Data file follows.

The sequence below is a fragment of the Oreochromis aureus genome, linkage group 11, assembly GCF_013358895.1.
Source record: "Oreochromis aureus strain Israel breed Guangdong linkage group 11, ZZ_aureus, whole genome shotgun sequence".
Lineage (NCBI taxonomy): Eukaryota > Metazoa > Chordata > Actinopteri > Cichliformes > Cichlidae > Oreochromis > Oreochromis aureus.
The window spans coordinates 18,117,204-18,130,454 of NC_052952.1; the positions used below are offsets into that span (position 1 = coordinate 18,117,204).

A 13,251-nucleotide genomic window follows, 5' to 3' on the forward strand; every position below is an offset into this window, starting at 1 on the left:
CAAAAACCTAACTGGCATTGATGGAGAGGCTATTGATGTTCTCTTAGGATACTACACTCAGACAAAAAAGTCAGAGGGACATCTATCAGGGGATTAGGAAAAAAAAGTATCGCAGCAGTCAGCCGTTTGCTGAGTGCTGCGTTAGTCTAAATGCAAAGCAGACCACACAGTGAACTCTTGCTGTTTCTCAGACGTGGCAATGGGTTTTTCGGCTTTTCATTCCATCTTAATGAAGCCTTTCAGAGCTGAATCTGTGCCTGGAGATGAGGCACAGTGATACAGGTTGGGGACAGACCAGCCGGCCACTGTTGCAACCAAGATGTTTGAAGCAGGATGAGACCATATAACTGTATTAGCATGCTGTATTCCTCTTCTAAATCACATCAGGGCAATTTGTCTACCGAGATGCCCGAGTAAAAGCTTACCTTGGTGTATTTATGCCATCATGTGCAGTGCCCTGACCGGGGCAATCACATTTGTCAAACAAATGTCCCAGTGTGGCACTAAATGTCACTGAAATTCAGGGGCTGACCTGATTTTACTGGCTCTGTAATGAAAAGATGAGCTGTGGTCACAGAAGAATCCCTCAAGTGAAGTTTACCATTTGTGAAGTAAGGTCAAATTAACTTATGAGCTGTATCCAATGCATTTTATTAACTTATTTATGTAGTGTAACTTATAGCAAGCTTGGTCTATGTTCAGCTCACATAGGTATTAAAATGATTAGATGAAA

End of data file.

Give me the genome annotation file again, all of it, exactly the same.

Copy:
The sequence below is a fragment of the Oreochromis aureus genome, linkage group 11, assembly GCF_013358895.1.
Source record: "Oreochromis aureus strain Israel breed Guangdong linkage group 11, ZZ_aureus, whole genome shotgun sequence".
Lineage (NCBI taxonomy): Eukaryota > Metazoa > Chordata > Actinopteri > Cichliformes > Cichlidae > Oreochromis > Oreochromis aureus.
The window spans coordinates 18,117,204-18,130,454 of NC_052952.1; the positions used below are offsets into that span (position 1 = coordinate 18,117,204).

A 13,251-nucleotide genomic window follows, 5' to 3' on the forward strand; every position below is an offset into this window, starting at 1 on the left:
CAAAAACCTAACTGGCATTGATGGAGAGGCTATTGATGTTCTCTTAGGATACTACACTCAGACAAAAAAGTCAGAGGGACATCTATCAGGGGATTAGGAAAAAAAAGTATCGCAGCAGTCAGCCGTTTGCTGAGTGCTGCGTTAGTCTAAATGCAAAGCAGACCACACAGTGAACTCTTGCTGTTTCTCAGACGTGGCAATGGGTTTTTCGGCTTTTCATTCCATCTTAATGAAGCCTTTCAGAGCTGAATCTGTGCCTGGAGATGAGGCACAGTGATACAGGTTGGGGACAGACCAGCCGGCCACTGTTGCAACCAAGATGTTTGAAGCAGGATGAGACCATATAACTGTATTAGCATGCTGTATTCCTCTTCTAAATCACATCAGGGCAATTTGTCTACCGAGATGCCCGAGTAAAAGCTTACCTTGGTGTATTTATGCCATCATGTGCAGTGCCCTGACCGGGGCAATCACATTTGTCAAACAAATGTCCCAGTGTGGCACTAAATGTCACTGAAATTCAGGGGCTGACCTGATTTTACTGGCTCTGTAATGAAAAGATGAGCTGTGGTCACAGAAGAATCCCTCAAGTGAAGTTTACCATTTGTGAAGTAAGGTCAAATTAACTTATGAGCTGTATCCAATGCATTTTATTAACTTATTTATGTAGTGTAACTTATAGCAAGCTTGGTCTATGTTCAGCTCACATAGGTATTAAAATGATTAGATGAAA